Resources for Legislators & Policy Makers

Recommendations to the Massachusetts Great and General Court
The Commission recognizes the significant strides the Commonwealth has made in meeting the unique challenges of individuals who are gay, lesbian, bisexual or transgender. However, current resources are inadequate to address the health and welfare needs of youth who are GLBT, and discrimination against youth who are transgender or gender non-conforming is still not explicitly illegal in Massachusetts.

Extend Anti-discrimination Protections to youth who are Transgender and Gender Non-Conforming
The Commonwealth needs to make an explicit commitment to providing equal protection under the law to people of diverse gender identities and expressions. The state at this time has no laws protecting the civil rights of transgender and gender non-conforming youth, and thus they may be arbitrarily denied access to school, employment and housing. In the last legislative session "An Act Relative to Gender-Based Discrimination and Hate Crimes" garnered support from a majority of members in both the House and Senate members but the bill did not reach the floor for a vote. Similar legislation will be introduced this year, and this civil rights bill remains the Commission's top legislative priority.

Appropriate funding in the state budget for the Departments of Public Health and Elementary and Secondary Education that is dedicated to meeting the needs of youth who are gay, lesbian, bisexual or transgender.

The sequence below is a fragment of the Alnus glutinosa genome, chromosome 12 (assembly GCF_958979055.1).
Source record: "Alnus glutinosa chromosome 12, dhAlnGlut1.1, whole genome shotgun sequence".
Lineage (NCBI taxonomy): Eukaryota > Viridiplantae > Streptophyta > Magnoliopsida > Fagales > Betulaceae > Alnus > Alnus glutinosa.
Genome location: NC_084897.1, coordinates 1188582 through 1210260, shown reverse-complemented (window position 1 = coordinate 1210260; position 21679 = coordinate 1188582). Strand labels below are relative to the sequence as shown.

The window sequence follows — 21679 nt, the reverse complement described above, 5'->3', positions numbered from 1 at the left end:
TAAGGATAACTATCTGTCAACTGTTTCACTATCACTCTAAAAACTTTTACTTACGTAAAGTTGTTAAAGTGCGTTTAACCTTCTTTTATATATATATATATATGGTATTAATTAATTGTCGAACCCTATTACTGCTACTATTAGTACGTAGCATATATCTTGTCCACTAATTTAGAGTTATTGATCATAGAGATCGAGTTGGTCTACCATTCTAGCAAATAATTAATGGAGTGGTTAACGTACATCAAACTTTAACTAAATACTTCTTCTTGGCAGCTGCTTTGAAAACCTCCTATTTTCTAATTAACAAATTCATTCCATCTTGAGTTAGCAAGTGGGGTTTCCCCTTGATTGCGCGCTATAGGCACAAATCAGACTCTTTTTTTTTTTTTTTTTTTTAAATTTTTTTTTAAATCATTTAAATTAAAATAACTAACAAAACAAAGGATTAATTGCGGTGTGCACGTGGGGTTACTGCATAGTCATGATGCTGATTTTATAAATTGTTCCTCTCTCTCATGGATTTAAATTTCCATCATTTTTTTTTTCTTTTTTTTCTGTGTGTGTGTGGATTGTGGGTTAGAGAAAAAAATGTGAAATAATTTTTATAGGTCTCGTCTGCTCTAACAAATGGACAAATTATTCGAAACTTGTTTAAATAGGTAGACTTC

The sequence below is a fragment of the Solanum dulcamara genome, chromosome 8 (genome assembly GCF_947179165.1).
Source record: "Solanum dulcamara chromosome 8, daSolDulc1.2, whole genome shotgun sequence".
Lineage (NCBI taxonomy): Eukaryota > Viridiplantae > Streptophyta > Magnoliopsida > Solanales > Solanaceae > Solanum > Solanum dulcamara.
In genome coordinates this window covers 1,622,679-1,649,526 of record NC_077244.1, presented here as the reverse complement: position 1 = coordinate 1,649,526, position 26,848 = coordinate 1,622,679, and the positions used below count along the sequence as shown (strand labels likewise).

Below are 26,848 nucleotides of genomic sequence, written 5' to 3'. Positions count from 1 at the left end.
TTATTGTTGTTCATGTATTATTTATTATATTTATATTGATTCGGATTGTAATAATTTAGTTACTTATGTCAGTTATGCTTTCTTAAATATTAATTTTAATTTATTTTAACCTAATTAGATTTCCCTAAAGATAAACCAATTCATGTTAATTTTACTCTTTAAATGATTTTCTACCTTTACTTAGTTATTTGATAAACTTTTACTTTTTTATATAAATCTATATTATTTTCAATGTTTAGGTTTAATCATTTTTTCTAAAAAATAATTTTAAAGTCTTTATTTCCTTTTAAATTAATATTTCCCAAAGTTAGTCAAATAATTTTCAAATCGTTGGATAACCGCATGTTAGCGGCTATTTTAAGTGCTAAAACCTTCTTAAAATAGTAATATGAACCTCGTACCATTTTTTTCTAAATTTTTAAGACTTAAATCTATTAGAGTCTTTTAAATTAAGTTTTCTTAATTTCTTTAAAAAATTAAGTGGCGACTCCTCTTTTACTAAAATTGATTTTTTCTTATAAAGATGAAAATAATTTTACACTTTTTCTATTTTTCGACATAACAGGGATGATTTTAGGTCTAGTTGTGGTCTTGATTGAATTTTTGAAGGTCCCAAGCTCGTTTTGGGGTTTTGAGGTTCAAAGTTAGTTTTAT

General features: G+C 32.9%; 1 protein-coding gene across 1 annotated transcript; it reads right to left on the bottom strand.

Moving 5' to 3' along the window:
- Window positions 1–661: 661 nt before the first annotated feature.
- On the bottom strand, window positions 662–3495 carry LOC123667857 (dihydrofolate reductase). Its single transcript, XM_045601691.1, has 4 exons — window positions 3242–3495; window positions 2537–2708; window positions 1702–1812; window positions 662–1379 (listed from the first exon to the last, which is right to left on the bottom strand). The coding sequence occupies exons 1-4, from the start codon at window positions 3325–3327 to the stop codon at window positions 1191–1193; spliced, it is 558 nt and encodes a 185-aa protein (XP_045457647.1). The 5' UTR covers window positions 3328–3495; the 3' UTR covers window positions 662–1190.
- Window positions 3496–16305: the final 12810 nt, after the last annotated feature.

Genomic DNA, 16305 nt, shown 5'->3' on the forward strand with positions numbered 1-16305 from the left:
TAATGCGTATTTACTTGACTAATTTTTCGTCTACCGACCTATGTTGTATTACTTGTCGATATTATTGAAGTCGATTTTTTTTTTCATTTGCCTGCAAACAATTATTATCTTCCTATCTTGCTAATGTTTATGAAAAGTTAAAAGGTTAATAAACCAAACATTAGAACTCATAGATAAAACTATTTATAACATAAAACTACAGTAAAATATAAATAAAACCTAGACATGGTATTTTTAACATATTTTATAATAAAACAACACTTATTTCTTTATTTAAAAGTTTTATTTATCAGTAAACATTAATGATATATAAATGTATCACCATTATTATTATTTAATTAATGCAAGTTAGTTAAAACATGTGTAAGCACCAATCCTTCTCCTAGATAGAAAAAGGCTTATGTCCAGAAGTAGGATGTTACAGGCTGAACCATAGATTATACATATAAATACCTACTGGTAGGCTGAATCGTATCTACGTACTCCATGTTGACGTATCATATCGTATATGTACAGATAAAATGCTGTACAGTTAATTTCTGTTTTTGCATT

Due to the fiscal crisis in the Commonwealth, significant cuts were made in FY09 and FY10 in funding for services targeted to address the health, welfare and safety needs of these vulnerable populations. To date (6.23.10), there is no dedicated funding for these services in the FY11 budget, nor any explicit requirement that funds be expended for services to the GLBT populations. This could particularly impact GLBT youth in resource poor communities of color where private funding may be less available. The Commission recommends that the House and Senate budgets each include dedicated service funding for these populations at least at the level of the original FY09 appropriation, and also funds to support the ongoing work of the Commission on GLBT Youth.

Address deficiencies in the treatment of GLBT youth offenders and victims.
The juvenile and adult criminal justice systems have a high impact on the future of both juvenile offenders and juvenile victims. Evidence strongly suggests that incarcerated GLBT youth, especially transgender youth, are likely to face serious safety concerns (Majd, Marksamer, and Reyes. 2009). Yet, very little is known about the treatment of GLBT youth in the criminal justice system, whether as offenders or victims, and the long-term outcomes of that treatment.
Accordingly, we recommend that the legislature, through the Executive Office of Public Safety and EOHHS, commission studies of the treatment of GLBT youth offenders and victims. The study's purpose should be to identify deficiencies and propose corrective measures. Such a study should review the treatment of GLBT youth in each of the following stages of the juvenile and adult justice system: Victim/witness services and counseling, investigation, prosecution, sentencing, drug diversion and treatment, corrections facilities, and parole. We recommend that such a study incorporate at least two dimensions: (a) Causes and rates of both recidivism and avoidance of future criminal activity by GLBT youth; and (b) Accessibility effectiveness of victim recovery treatment and rehabilitation services for GLBT youth